National Drought Mitigation Center


CMOR helps officials respond to drought in Missouri

January 19, 2023

A CMOR observer in Bollinger County, Mo., described the struggles facing their operation given the lack of plant growth and livestock food. In October, drought conditions deteriorated rapidly in southern Missouri after a month of improvement. Photo submitted via CMOR.

2022 was one for the record books. All 50 states recorded drought at some point during the year, and the Lower 48 set a record for the extent of drought and abnormal dryness. Missouri wasn’t spared from the extreme conditions. In July, the state suffered from an intense “flash drought.” The extent of drought went from zero in the middle of June to more than 50% just four weeks later. Almost the entire southern third of the state was in severe or worse condition.

The Condition Monitoring Observer Reports system, or CMOR as it’s known (as in “see more” drought), helped officials in Missouri monitor drought as it intensified last summer and then again in October. Keeping an eye on changing conditions is a critical first step for planning for and responding to droughts, particularly in an agriculture-dependent state like Missouri.

“Because of the CMOR reports, we really were able to shine a light on the problem,” said Jennifer Hoggatt, the former deputy director of the Missouri Geological Survey. “We look at photos and think, holy cow, something is going on.”

As conditions started ramping up last summer, so did the rate of reporting to CMOR. For most of June, there was one report a week. By the middle of July, reports had gone up to almost 10 a day. On the 19th, they peaked at 36 reports in a single day, with observations describing everything from increased fire risk to reduced pasture for livestock and dried up ponds.

On July 21, the governor declared a drought emergency for 53 counties.

The governor’s executive order activated the state’s Drought Assessment Committee, a working group of several agencies including the Department of Natural Resources (which contains the Geological Survey) that coordinates the state’s drought monitoring and response efforts. The executive order also explicitly called on the Department of Natural Resources to promote CMOR reporting to help the committee identify drought impacts.

“As a resource agency, finding the right resources isn’t always easy. Standard metrics weren’t really showing us how extreme this drought was ramping up to be,” said Hoggatt, who is now director of state resources for the Missouri National Guard. CMOR helped fill that gap.

Hoggatt says that reports also have a direct effect on decision-making within the state by informing the state’s weekly recommendations to the authors of the U.S. Drought Monitor. They also help capture the particular impacts affecting different communities. For example, in 2018 when drought conditions last covered more than half the state, it was primarily the northern part of Missouri that was affected, and water supplies were the big issue. This time around, drought was concentrated in the south, and livestock issues were more prominent.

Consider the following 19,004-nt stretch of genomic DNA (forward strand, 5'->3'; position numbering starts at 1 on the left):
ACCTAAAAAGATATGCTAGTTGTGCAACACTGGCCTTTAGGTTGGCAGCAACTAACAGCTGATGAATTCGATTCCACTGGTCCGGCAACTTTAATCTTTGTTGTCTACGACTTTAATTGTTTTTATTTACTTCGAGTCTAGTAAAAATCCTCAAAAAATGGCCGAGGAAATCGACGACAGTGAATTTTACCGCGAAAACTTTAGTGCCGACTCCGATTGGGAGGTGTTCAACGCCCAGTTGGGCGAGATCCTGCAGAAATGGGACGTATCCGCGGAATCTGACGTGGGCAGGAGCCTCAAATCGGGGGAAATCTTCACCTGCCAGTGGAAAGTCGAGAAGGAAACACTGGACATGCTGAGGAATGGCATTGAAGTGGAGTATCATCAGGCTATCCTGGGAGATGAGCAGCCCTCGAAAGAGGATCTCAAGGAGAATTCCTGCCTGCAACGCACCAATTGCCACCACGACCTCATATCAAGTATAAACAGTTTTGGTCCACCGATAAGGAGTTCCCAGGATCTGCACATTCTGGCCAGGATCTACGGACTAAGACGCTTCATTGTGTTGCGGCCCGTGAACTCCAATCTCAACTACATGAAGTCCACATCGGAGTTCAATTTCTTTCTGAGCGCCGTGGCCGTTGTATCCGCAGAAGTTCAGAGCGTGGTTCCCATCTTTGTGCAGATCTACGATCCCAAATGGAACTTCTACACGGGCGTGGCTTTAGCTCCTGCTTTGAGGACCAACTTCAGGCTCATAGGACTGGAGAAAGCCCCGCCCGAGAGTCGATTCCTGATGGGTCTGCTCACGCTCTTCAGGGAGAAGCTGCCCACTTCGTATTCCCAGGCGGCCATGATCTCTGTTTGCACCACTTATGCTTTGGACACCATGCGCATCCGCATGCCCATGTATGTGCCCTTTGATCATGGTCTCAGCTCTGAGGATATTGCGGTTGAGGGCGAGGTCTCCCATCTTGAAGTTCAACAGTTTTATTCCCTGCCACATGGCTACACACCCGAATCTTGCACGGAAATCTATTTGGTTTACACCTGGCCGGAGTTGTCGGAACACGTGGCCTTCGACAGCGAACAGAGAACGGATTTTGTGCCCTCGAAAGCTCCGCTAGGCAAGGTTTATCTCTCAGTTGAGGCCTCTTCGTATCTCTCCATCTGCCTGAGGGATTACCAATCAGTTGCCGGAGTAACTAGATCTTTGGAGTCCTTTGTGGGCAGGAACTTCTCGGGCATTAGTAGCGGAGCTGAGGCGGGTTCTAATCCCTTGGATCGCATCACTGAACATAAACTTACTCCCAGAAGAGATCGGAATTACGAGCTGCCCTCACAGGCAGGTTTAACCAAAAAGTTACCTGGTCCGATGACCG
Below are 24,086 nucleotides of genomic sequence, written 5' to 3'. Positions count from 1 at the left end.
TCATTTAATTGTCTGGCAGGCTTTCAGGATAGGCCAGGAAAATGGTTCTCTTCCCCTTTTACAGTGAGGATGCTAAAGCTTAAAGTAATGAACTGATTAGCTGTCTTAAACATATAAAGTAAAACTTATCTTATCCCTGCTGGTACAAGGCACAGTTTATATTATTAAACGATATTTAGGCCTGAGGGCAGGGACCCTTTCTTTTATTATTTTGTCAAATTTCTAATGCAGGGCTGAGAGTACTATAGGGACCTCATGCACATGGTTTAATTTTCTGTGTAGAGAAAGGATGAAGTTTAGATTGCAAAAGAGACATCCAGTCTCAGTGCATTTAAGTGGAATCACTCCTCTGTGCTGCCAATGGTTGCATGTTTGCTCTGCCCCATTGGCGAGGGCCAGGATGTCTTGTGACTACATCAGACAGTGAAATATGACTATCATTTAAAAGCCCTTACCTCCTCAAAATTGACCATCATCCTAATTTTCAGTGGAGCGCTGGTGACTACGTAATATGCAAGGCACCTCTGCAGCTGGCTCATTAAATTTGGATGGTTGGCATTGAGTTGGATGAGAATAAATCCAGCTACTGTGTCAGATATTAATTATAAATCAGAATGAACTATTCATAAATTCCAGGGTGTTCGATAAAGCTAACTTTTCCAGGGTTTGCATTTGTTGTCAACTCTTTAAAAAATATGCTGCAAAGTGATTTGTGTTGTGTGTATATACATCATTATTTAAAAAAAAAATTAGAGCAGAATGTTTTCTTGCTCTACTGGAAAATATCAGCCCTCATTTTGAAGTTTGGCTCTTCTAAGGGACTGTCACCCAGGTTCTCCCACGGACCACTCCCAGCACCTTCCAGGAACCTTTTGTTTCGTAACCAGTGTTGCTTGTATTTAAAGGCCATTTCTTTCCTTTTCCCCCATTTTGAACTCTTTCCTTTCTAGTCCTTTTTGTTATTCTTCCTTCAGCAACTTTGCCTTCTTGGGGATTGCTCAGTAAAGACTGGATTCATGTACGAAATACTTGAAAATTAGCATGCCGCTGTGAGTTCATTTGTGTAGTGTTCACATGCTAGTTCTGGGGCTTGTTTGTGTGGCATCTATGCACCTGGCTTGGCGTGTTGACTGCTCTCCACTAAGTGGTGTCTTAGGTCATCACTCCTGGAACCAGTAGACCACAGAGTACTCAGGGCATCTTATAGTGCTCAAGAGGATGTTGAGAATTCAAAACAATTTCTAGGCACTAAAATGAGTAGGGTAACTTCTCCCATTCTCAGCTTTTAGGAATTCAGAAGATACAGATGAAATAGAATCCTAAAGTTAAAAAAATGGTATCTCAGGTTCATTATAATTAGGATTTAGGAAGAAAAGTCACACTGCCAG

CMOR has become an essential drought monitoring tool in Missouri, and the state’s dedicated efforts to promote the system are evident in the extent to which residents use it. This year, CMOR received 4,277 reports from across the entire country. Arkansas, which also struggled with intense drought conditions that heavily impacted the state’s agricultural industry, led the way with almost 1,800 reports. But Missouri came in second with 538 reports. Most of those observations came in July during the height of the flash drought, but they spiked back up to more than 10 a day as drought conditions intensified again in early October.

The high numbers coming from Missouri and Arkansas aren’t just a reflection of the severity of drought. Neighboring Oklahoma also experienced July’s flash drought and remained almost 90% in drought by year’s end. Yet only 44 reports came in from Oklahoma over the course of 2022. It’s also not just that this year was a fluke. In 2018, the last time things were this bad, almost three quarters of all CMOR reports from across the country—over 1,500 reports—came in from Missouri alone.

Although CMOR developers are working on ways to get observers to submit reports at regular intervals, the crisis-driven reports still tend to be clustered in time. From 2019 to 2021, when the state was largely clear of drought, few reports were submitted to the system. And, this December, as conditions improved and temperatures dropped, only one report was submitted for the entire state.

“What worries me is that we won’t hear about ag and livestock impacts after harvest and it starts to cool off, but we need to be set up for the next year,” said Hoggatt. Missouri needs to remain “vigilant,” she says. Crowdsourced observations like CMOR are an easy and effective way for the state to do that and keep up its monitoring efforts so as to be able to respond rapidly to drought in the future.

As Hoggatt says, “Photos truly are worth 1000 words, maybe more.”

-- Leah Campbell, NDMC Communications